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Call for Submissions: Reject a Hit

In each issue of Writer’s Digest magazine, we ask one reader to step into the role of the unconvinced, perhaps even curmudgeonly or fool-hearted editor. What harsh rejection letters might the authors of some of our favorite hit books have had to endure? We need more of those short-sighted rejection letters! If you’d like to...

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18 Quotes for Writers from Ernest Hemingway

Today marks the 115th anniversary of Ernest Hemingway’s birth. In his lifetime, Papa had quite a lot to say about writing. Here are 18 of our favorite quotes, in no particular order.   1. I learned never to empty the well of my writing, but always to stop when there was still something there in...

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What Is a Perfect Ending?

During a ThrillerFest panel moderated by author Nancy Bilyeau (Joanna Stafford series), authors Brenda Novak (Whiskey Creek series), Chelsea Cain (Gretchen Lowell series), Ben Lieberman (Odd Jobs) and Michael Sears (Mortal Bonds) discussed book and series endings, and how they hope readers feel after reading them. Here are some highlights.

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Symbolism and Literary Themes: Distracting or Necessary?

On Friday, a ThrillerFest panel moderated by WD contributing editor and author Steven James (Jevin Banks series) discussed whether or not literary themes and symbols interfere with a story. Here are the highlights from the panel, which included A.X. Ahmad (the Ranjit Singh trilogy), Linwood Barclay (A Tap on the Window), Carla Buckley (The...

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4 Newsletter Basics for Authors

At ITW’s ThrillerFest Thursday afternoon, M. J. Rose, Meryl Moss and Elizabeth Berry held a Buzz Your Book session. As with all great panels, some of the best information came from the informal Q&A afterward. Here are some fantastic insights into book promo and author branding from yesterday’s session. MJ Rose: “For years people...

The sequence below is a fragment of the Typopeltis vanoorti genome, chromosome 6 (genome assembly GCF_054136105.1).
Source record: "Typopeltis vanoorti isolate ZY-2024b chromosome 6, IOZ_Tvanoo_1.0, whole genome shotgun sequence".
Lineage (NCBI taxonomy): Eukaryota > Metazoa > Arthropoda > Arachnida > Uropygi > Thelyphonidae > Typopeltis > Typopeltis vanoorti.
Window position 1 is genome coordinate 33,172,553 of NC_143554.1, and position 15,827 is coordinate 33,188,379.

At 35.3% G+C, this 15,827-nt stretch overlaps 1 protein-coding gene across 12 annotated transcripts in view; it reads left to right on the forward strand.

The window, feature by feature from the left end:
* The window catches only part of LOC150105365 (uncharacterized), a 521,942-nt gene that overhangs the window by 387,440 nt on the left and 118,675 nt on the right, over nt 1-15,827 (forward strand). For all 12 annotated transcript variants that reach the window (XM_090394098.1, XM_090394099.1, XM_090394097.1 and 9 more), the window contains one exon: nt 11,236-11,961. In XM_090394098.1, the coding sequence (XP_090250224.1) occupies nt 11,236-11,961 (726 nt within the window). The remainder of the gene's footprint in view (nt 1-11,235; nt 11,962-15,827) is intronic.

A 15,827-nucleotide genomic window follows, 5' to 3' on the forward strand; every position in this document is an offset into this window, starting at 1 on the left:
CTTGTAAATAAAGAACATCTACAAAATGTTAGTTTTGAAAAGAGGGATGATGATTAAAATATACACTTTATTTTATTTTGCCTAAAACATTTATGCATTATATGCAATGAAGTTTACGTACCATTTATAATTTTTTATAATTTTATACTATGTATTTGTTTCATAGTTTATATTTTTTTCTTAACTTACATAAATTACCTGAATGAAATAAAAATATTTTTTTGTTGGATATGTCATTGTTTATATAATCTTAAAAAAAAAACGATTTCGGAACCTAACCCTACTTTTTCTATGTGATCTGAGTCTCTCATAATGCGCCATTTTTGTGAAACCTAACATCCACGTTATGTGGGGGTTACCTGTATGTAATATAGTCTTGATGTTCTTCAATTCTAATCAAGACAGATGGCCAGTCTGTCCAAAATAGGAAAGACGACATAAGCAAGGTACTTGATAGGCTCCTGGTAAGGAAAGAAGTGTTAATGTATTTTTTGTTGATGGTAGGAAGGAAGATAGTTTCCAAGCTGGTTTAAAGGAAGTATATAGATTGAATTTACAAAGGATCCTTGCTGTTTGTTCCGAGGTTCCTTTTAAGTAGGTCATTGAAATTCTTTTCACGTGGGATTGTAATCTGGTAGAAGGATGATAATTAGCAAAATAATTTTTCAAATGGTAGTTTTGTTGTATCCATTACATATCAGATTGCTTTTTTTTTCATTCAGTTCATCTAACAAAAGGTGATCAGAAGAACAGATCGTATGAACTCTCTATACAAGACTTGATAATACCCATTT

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What It’s Like to Pitch Your Novel to 50 Agents in 3 Hours

PitchFest is a three-and-a-half hour agent-snagging extravaganza, deep in the conference hall of the Grand Hyatt in New York. Authors with manuscripts to sell line up, awaiting the moment they’re allowed to talk to about their books to any agent in attendance—or every agent, if they use their time wisely. And on the other...

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Authors Lisa Gardner and M.J. Rose Talk Character, Genre Definitions, Writing Process & More

On Wednesday, bestselling authors (and recent coauthors) M.J. Rose and Lisa Gardner held a session on creating compelling characters and suspenseful narratives at ITW’s ThillerFest. Here are some takeaways from their advice, and some excellent quotes from the Q&A that followed. Lisa Gardner on perfect heroes: “A character needs flaws to seem real. Without them,...

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The 7 Essential Elements of a Bestselling Novel

On Wednesday afternoon, legal thriller author and writing instructor William Bernhardt (the Ben Kincaid series) outlined the 7 elements he says make for an unputdownable novel--be it thriller, mystery, suspense or other. Here are his his guidelines for crafting a blockbuster. 1. Readability. All authors should strive for clarity, but bestselling authors go beyond simply...

Editing Poetry: “Say It or Don’t Say It”

As poet and Pulitzer nominee Clifford Brooks states below, “…just as it is crucial that a writer creates his or her own voice, the way we edit is also a matter of self-discovery.” I couldn’t agree more. I’m a true believer in the idea that no two poets create or edit the same way,...

Keep it Simple: Keys to Realistic Dialogue (Part II)

The following is the second in a two part, guest blog post from Eleanore D. Trupkiewicz, whose short story, “Poetry by Keats,” took home the grand prize in WD’s 14th Annual Short Short Story Competition. You can read more about Trupkiewicz in the July/August 2014 issue of Writer’s Digest and in an exclusive extended interview with her online. In this post,...